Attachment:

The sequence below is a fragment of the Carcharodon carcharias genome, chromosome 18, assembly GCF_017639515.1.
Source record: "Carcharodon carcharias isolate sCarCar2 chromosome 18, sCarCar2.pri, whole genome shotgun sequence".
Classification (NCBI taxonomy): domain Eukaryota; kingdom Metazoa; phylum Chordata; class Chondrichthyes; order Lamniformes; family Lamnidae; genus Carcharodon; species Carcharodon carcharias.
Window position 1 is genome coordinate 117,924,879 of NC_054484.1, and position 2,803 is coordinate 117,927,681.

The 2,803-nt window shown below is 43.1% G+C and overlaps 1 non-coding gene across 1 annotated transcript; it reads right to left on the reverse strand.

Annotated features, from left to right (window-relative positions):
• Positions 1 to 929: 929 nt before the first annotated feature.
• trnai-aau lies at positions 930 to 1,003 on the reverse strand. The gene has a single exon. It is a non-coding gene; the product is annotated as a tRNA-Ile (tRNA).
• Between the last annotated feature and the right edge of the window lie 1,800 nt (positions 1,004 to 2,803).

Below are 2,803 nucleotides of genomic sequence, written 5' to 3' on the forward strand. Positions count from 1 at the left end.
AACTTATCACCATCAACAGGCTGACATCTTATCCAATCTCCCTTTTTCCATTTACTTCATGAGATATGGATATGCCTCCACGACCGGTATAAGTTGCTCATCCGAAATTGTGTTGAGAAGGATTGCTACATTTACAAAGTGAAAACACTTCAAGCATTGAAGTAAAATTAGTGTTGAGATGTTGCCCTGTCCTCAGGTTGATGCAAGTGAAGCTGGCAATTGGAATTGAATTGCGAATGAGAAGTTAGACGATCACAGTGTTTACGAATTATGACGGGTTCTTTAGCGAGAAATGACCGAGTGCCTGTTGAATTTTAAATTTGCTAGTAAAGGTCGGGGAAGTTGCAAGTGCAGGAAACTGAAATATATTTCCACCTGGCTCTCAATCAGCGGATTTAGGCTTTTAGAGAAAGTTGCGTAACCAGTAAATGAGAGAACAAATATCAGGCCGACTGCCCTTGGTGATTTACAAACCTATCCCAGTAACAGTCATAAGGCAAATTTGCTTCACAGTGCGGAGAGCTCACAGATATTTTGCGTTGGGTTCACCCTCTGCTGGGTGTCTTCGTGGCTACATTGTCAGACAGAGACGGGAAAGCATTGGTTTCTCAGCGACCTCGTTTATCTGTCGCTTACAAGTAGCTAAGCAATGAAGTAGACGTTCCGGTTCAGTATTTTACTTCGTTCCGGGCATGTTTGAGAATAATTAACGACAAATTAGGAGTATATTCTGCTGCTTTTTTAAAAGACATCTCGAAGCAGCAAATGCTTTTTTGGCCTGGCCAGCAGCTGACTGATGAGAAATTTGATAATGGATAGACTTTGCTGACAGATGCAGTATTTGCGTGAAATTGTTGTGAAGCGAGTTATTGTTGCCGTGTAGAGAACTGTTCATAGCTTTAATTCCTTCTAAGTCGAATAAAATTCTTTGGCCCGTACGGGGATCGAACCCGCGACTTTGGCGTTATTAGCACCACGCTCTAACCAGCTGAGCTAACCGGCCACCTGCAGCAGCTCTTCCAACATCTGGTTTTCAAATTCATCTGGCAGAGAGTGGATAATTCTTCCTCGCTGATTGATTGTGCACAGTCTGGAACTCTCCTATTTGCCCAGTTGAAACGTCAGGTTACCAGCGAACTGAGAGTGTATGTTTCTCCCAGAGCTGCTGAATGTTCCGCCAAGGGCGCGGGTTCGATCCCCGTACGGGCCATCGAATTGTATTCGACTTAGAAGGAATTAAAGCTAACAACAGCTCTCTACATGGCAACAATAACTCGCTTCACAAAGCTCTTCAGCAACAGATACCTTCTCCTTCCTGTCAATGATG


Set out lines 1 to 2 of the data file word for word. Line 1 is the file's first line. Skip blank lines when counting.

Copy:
The sequence below is a fragment of the Carcharodon carcharias genome, chromosome 18, assembly GCF_017639515.1.
Source record: "Carcharodon carcharias isolate sCarCar2 chromosome 18, sCarCar2.pri, whole genome shotgun sequence".